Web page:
Primary biliary cirrhosis is a chronic progressive cholestatic liver disease of presumed autoimmune aetiology. The clinical course might be improved by glucocorticosteroids. Only two small randomised clinical trials on this topic were identified. The trials were not large enough in terms of sample size or length of follow up to allow changes in mortality to be adequately evaluated. Glucocorticosteroids were associated with improvement in serum markers of inflammation and liver histology, both of which were of uncertain clinical significance. Glucocorticosteroids were also associated with adverse events, including reduced bone mineral density. Further trials are necessary if the effectiveness of glucocorticosteroids is to be properly evaluated.
There is insufficient data to support or reject the use of glucocorticosteroids for patients with primary biliary cirrhosis. It may be appropriate to consider a large prospective randomised clinical trial on this topic.
Primary biliary cirrhosis is a chronic progressive cholestatic liver disease of presumed autoimmune etiology, characterised by the destruction of small intrahepatic bile ducts and the eventual development of cirrhosis and liver failure. Its progression may be influenced by immunosuppression. Glucocorticosteroids are potent immunosuppressive agents, but they are associated with significant adverse effects, including osteoporosis.
To systematically evaluate the beneficial and harmful effects of glucocorticosteroids versus placebo or no intervention for patients with primary biliary cirrhosis.
The Cochrane Hepato-Biliary Controlled Trials Register, The Cochrane Library, MEDLINE, EMBASE, and the full text of the identified studies were searched until June 2004. The search strategy included terms for primary biliary cirrhosis and glucocorticosteroids (including the names of frequently used preparations). Previous research groups and manufacturers were contacted for additional references. No language restrictions were applied.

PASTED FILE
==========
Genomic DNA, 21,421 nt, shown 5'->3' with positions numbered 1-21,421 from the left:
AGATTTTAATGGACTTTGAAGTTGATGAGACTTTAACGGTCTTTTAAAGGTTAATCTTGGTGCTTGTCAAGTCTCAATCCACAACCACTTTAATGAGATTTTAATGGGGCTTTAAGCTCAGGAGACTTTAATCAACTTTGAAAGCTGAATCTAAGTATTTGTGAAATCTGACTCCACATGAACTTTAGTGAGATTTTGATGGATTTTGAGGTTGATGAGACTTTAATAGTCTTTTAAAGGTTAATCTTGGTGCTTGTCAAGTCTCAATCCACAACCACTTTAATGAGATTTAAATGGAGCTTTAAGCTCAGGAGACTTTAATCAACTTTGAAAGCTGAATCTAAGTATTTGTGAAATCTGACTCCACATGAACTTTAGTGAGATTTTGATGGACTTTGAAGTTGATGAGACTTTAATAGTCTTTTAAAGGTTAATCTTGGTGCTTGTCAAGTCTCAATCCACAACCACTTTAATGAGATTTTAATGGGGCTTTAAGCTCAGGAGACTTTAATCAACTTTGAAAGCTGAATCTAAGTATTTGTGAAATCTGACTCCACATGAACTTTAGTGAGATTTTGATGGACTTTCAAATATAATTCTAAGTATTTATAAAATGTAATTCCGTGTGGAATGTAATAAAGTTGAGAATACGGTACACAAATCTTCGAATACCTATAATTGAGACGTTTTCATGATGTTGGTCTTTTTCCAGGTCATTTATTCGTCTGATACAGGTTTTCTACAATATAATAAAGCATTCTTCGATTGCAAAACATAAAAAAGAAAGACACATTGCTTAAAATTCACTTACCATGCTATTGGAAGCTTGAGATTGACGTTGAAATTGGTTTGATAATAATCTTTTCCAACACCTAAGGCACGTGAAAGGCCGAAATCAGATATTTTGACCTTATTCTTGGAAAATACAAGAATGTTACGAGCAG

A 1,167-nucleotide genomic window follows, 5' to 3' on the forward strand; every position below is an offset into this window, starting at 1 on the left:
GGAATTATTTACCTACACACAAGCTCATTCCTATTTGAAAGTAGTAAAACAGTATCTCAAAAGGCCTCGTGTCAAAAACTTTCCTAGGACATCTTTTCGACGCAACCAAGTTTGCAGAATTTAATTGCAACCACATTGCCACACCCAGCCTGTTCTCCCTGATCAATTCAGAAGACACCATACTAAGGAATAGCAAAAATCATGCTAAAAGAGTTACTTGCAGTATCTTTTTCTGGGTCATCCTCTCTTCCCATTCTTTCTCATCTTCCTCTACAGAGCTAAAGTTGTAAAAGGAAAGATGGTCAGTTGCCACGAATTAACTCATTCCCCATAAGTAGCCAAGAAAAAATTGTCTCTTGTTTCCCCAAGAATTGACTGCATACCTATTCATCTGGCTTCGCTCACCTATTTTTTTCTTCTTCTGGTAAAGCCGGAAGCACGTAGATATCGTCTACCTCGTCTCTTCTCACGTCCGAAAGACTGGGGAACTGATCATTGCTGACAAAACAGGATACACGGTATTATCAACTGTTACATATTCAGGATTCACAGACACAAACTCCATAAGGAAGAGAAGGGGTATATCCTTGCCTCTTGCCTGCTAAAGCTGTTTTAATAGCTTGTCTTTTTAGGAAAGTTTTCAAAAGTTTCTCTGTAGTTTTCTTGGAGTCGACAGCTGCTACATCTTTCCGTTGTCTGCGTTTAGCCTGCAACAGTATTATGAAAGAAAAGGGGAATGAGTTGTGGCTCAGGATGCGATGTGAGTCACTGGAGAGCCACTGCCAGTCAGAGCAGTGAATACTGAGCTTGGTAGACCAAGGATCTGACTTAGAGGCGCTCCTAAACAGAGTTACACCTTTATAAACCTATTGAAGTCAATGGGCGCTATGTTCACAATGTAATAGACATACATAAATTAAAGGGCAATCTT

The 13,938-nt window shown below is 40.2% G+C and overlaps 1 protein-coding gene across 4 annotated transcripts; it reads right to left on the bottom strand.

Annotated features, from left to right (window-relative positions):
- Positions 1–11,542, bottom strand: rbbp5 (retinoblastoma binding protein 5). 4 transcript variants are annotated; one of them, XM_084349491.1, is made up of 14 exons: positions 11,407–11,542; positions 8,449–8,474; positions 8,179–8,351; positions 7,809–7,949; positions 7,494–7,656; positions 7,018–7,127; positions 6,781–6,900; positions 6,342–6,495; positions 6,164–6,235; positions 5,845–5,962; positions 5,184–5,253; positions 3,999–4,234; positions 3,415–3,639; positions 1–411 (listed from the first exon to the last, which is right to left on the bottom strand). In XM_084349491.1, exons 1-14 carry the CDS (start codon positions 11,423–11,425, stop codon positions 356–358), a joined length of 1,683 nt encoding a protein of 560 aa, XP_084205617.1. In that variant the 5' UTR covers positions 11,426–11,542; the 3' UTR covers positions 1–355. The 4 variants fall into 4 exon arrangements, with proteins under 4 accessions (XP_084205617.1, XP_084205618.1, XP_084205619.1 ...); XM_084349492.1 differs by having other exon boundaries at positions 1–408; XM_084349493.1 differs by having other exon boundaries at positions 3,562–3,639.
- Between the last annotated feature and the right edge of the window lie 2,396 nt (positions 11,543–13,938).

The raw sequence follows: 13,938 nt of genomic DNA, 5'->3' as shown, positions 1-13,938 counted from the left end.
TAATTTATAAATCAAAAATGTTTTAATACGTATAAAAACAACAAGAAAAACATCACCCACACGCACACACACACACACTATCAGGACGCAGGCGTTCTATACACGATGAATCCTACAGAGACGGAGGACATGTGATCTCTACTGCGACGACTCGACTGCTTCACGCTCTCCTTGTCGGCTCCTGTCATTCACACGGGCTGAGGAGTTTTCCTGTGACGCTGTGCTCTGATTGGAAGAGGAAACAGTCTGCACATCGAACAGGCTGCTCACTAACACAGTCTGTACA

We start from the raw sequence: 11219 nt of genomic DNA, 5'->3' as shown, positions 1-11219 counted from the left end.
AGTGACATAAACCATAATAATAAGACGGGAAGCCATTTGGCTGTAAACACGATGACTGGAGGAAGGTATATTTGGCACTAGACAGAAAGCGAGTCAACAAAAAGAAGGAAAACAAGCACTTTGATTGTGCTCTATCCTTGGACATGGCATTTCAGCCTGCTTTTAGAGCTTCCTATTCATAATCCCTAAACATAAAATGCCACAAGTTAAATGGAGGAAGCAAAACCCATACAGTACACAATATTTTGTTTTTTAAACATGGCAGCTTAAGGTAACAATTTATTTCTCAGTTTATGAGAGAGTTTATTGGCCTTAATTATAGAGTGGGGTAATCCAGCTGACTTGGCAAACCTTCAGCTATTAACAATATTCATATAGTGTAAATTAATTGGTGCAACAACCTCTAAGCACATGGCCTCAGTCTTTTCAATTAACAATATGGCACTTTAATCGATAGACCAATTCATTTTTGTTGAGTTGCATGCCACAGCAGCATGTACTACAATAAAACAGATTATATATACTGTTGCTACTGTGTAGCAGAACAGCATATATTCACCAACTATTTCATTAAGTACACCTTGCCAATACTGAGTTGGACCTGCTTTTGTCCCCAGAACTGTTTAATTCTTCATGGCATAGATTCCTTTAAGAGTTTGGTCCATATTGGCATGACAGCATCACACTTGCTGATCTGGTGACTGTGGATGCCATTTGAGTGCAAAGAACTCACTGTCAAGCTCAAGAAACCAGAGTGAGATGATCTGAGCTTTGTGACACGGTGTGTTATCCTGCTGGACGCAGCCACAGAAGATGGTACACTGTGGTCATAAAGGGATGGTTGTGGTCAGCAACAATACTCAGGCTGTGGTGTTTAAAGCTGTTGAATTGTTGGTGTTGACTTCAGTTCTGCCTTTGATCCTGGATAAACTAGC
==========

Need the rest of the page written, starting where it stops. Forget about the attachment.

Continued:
Double-blind, single-blind, or unblinded randomised clinical trials evaluating any preparation of glucocorticosteroids versus placebo or no intervention in patients with primary biliary cirrhosis diagnosed by abnormal liver function tests and either anti-mitochondrial antibodies or histology were included. Additional agents were allowed if they were administered to both groups equally.
The quality of the randomised clinical trials was evaluated by methodology components (generation of allocation sequence; allocation concealment; blinding; follow up). Analyses were performed according to the intention-to-treat method with missing data being accounted for by imputation.
Only two underpowered trials (reporting 36 and 40 patients) were identified. These differed markedly in their inclusion criteria and treatment protocols. Both stated that they used placebo. However, allocation concealment was unclear. Only one trial reported any patient deaths. No significant improvement in mortality was identified (odds ratio (OR) 0.42, 95% confidence interval (CI) 0.10 to 1.76). Improvements in serum markers of liver inflammation and liver histology were identified. Potentially prognostically linked markers such as bilirubin and albumin were incompletely reported. Bone mineral density (weighted mean difference -2.84%, 95% CI -4.16 to -1.53) and the number of patients with any adverse event (OR 8.99, 95% CI 2.15 to 37.58) were significantly increased in the glucocorticosteroid group.